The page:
Gaming machines have hit headlines recently after fixed odds betting terminals (FOBTs) were dubbed the crack cocaine of the high street because of their addictive qualities. Britons gambled £46 billion on betting terminals last year, an increase of almost 50 per cent in the last four years, and today parliament considers an amendment to regulations that would fix stakes and prizes from these machines.
FOBTs allow users to gamble up to £100 per game with a chance of winning a £500 jackpot. 85% of games played on FOBTs are electronic roulette whose game cycle is only 20 seconds. The size of stake and very short cycle makes this a particularly aggressive form of gambling that encourages fast, repeat visits. A local casino operator once took me to a Chinatown betting shop to see just how quickly cash can be lost. The £40 that he fed into the machine evaporated in under thirty seconds.
FOBTs now account for almost half of betting shops’ turnover. But with shops limited to only four terminals per site, the only way to make more from these money-spinners is to open additional branches. The result has been a proliferation of betting shops on the high street and, in my central London constituency, a growing cluster of bookies around Chinatown.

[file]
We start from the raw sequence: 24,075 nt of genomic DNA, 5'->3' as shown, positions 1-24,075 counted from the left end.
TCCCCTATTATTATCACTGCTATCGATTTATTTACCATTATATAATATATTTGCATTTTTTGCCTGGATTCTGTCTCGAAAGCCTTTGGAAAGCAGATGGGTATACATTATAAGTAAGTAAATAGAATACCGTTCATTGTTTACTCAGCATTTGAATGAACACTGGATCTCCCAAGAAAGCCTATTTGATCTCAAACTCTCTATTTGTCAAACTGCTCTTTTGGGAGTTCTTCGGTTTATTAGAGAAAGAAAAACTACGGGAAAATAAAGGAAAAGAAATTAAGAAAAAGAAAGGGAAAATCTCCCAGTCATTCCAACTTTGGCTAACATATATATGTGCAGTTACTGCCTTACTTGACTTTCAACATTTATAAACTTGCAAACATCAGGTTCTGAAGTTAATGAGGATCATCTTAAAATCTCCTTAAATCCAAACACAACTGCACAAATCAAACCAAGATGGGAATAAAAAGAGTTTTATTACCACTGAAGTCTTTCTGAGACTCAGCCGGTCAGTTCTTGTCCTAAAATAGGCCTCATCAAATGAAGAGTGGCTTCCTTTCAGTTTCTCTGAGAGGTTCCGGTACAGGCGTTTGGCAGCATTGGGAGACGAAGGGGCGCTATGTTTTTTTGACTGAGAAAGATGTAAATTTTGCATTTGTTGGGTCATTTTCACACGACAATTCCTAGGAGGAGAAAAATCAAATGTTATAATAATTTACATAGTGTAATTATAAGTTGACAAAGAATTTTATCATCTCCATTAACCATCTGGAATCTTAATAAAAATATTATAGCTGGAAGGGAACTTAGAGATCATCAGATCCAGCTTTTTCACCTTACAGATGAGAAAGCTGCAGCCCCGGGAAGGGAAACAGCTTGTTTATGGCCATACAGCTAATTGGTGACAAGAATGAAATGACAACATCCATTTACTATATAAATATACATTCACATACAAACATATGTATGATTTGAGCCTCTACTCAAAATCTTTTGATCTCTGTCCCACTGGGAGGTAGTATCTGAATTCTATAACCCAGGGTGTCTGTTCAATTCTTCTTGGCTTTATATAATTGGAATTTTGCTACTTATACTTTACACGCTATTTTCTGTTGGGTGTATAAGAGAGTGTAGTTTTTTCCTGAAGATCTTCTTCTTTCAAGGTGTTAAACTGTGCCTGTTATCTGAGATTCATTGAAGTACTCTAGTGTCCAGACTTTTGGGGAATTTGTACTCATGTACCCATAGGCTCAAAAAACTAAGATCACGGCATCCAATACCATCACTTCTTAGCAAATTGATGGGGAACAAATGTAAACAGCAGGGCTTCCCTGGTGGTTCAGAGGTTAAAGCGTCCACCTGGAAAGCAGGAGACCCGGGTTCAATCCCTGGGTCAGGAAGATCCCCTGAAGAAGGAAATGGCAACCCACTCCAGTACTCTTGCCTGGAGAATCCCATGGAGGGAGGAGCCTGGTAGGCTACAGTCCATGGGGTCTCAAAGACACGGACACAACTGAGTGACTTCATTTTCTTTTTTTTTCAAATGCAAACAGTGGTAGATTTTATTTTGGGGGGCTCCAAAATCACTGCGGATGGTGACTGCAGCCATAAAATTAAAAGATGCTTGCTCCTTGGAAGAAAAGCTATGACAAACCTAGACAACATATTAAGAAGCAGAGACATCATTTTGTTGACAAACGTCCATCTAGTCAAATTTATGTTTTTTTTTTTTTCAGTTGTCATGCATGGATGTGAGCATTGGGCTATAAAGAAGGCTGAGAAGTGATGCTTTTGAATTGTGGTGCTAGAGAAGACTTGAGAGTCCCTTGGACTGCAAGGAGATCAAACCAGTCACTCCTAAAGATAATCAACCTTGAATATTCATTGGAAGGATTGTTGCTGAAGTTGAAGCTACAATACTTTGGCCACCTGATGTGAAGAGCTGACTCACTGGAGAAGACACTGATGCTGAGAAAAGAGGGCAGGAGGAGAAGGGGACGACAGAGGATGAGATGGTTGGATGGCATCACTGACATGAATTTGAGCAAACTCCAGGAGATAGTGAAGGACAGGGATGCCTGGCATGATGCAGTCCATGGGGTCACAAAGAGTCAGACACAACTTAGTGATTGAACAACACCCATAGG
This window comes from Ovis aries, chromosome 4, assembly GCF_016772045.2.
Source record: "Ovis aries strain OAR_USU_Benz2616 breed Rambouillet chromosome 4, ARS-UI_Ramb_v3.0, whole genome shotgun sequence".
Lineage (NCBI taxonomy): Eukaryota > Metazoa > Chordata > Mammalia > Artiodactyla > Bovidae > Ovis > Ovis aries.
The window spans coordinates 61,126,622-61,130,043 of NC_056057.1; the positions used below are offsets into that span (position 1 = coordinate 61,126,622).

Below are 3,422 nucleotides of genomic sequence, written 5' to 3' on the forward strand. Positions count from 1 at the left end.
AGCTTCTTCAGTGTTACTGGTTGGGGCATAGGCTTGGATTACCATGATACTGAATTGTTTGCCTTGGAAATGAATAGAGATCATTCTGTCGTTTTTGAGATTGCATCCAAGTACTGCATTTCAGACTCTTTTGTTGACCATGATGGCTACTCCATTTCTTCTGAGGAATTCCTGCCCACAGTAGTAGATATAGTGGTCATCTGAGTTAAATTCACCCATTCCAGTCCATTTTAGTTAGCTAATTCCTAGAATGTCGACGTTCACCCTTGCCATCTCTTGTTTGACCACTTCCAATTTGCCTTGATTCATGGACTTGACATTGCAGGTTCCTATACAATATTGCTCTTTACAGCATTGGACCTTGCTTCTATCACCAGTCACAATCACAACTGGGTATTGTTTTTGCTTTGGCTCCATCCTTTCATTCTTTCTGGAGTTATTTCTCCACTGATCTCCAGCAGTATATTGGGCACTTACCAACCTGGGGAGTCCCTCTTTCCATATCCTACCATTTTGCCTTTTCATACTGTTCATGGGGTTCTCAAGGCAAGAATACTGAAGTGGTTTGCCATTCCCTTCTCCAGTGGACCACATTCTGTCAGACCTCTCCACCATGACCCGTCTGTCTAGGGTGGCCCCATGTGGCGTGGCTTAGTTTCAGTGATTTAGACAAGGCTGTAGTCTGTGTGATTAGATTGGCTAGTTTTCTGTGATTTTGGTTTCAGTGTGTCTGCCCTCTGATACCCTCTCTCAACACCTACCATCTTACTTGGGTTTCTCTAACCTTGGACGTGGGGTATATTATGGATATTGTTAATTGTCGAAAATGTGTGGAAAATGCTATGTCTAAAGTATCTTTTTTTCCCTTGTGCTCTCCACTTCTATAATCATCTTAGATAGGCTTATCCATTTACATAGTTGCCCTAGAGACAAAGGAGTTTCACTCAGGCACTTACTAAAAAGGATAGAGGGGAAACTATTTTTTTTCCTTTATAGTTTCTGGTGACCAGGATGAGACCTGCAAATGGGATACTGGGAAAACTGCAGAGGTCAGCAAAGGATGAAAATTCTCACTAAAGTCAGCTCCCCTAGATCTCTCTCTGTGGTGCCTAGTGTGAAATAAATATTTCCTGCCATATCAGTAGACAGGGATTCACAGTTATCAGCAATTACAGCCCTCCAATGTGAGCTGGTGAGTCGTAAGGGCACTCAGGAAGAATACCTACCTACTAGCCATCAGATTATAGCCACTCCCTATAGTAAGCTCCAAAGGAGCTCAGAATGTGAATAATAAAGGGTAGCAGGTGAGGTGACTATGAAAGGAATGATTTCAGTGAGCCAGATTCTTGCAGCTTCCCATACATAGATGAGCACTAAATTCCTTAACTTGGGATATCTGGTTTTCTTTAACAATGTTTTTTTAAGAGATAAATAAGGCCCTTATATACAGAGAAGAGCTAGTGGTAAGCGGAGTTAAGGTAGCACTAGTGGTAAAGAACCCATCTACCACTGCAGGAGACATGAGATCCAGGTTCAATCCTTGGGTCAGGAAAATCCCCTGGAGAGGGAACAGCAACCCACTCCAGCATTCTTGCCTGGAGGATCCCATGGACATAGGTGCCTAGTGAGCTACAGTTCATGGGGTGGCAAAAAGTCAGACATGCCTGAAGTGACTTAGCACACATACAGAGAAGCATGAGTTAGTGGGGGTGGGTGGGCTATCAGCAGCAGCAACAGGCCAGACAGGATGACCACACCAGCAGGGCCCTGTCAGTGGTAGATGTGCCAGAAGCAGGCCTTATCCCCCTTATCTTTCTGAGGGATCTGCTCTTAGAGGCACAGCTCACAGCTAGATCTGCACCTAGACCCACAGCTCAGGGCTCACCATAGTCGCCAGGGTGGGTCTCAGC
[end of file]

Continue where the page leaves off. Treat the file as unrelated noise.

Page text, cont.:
The Soho Society and London Chinatown Association have become increasingly alarmed. Betting shops have been pushing for later opening hours and more branches to target members of the Chinese community who work until the early hours in the area’s busy restaurant scene. Many of these people are vulnerable to becoming problem gamblers.
Local casinos and adult gaming centres are worried too. On the whole, they are very serious about their obligations to protect vulnerable gamblers and adhere strictly to established codes of gambling practice. With talk of their being granted parity with betting shops to operate FOBT machines, many are horrified that commercial pressure may lead to a proliferation of such terminals in mainstream outlets as well.
Campaigners against FOBTs believe the sting could be taken out their tail if maximum stakes were reduced from £100 to £2, in line with all other Category B machines. Nevertheless, following a government consultation on FOBTs which ended in October, the Department of Culture, Media & Sport has decided not to proceed with a precautionary reduction in stakes or prizes at this stage.
Instead it is calling for further evidence on whether FOBTs are harmful, which is due for publication early next year. This will be the time for government to judge whether these machines require further regulation and I believe it is fair to allow that process to go ahead. In the meantime, the government has asked the industry to monitor the effectiveness of new player protection measures that will start imminently and provide greater safeguards for players.
I do hope this window of evidence-gathering gives the government time to review its original decision. As the proliferation of these machines gathers pace, I suspect Ministers will soon find their position untenable. FOBTs are bad news for the high street and potentially devastating for problem gamblers. Let’s be ahead of the curve on this.